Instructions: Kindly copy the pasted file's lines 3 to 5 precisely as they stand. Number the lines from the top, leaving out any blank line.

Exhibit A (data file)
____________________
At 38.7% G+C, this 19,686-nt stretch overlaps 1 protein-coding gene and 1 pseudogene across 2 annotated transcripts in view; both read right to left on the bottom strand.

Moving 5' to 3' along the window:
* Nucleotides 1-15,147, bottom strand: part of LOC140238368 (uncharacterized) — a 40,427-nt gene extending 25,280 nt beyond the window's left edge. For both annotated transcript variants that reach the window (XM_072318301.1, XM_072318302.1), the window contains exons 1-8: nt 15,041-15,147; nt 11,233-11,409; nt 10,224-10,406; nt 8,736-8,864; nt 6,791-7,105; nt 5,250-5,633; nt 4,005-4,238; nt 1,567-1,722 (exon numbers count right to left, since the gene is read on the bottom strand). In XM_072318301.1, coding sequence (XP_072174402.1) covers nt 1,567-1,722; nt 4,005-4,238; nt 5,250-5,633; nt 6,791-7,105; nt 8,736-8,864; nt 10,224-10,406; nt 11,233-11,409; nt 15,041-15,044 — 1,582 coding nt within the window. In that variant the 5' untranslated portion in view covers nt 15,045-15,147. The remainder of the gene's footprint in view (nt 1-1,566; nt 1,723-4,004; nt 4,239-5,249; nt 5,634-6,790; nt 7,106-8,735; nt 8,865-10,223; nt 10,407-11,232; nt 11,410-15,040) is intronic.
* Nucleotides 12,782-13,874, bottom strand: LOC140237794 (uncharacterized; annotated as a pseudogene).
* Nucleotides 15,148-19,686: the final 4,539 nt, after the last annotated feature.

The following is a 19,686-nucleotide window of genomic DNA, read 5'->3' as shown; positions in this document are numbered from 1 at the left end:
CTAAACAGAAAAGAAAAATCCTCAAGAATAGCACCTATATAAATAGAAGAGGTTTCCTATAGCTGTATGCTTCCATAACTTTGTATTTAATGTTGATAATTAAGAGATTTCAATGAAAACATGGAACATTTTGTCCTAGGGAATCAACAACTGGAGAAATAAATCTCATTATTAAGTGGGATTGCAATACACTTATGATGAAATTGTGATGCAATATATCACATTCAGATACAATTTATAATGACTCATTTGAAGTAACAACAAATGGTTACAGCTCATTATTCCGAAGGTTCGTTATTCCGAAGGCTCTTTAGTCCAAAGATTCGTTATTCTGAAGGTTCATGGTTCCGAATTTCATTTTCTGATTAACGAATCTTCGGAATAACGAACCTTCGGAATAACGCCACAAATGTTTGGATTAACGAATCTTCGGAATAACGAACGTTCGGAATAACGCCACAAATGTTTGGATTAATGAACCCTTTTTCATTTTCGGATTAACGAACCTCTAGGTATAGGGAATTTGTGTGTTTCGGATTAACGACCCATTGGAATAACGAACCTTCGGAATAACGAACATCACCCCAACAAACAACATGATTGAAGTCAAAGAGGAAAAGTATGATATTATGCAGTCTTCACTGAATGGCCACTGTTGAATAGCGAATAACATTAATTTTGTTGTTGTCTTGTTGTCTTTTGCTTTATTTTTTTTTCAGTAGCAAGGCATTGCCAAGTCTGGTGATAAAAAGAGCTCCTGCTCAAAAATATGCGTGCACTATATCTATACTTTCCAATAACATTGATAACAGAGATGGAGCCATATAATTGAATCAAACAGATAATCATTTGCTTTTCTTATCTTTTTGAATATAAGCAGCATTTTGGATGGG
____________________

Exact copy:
* Nucleotides 1-15,147, bottom strand: part of LOC140238368 (uncharacterized) — a 40,427-nt gene extending 25,280 nt beyond the window's left edge. For both annotated transcript variants that reach the window (XM_072318301.1, XM_072318302.1), the window contains exons 1-8: nt 15,041-15,147; nt 11,233-11,409; nt 10,224-10,406; nt 8,736-8,864; nt 6,791-7,105; nt 5,250-5,633; nt 4,005-4,238; nt 1,567-1,722 (exon numbers count right to left, since the gene is read on the bottom strand). In XM_072318301.1, coding sequence (XP_072174402.1) covers nt 1,567-1,722; nt 4,005-4,238; nt 5,250-5,633; nt 6,791-7,105; nt 8,736-8,864; nt 10,224-10,406; nt 11,233-11,409; nt 15,041-15,044 — 1,582 coding nt within the window. In that variant the 5' untranslated portion in view covers nt 15,045-15,147. The remainder of the gene's footprint in view (nt 1-1,566; nt 1,723-4,004; nt 4,239-5,249; nt 5,634-6,790; nt 7,106-8,735; nt 8,865-10,223; nt 10,407-11,232; nt 11,410-15,040) is intronic.
* Nucleotides 12,782-13,874, bottom strand: LOC140237794 (uncharacterized; annotated as a pseudogene).
* Nucleotides 15,148-19,686: the final 4,539 nt, after the last annotated feature.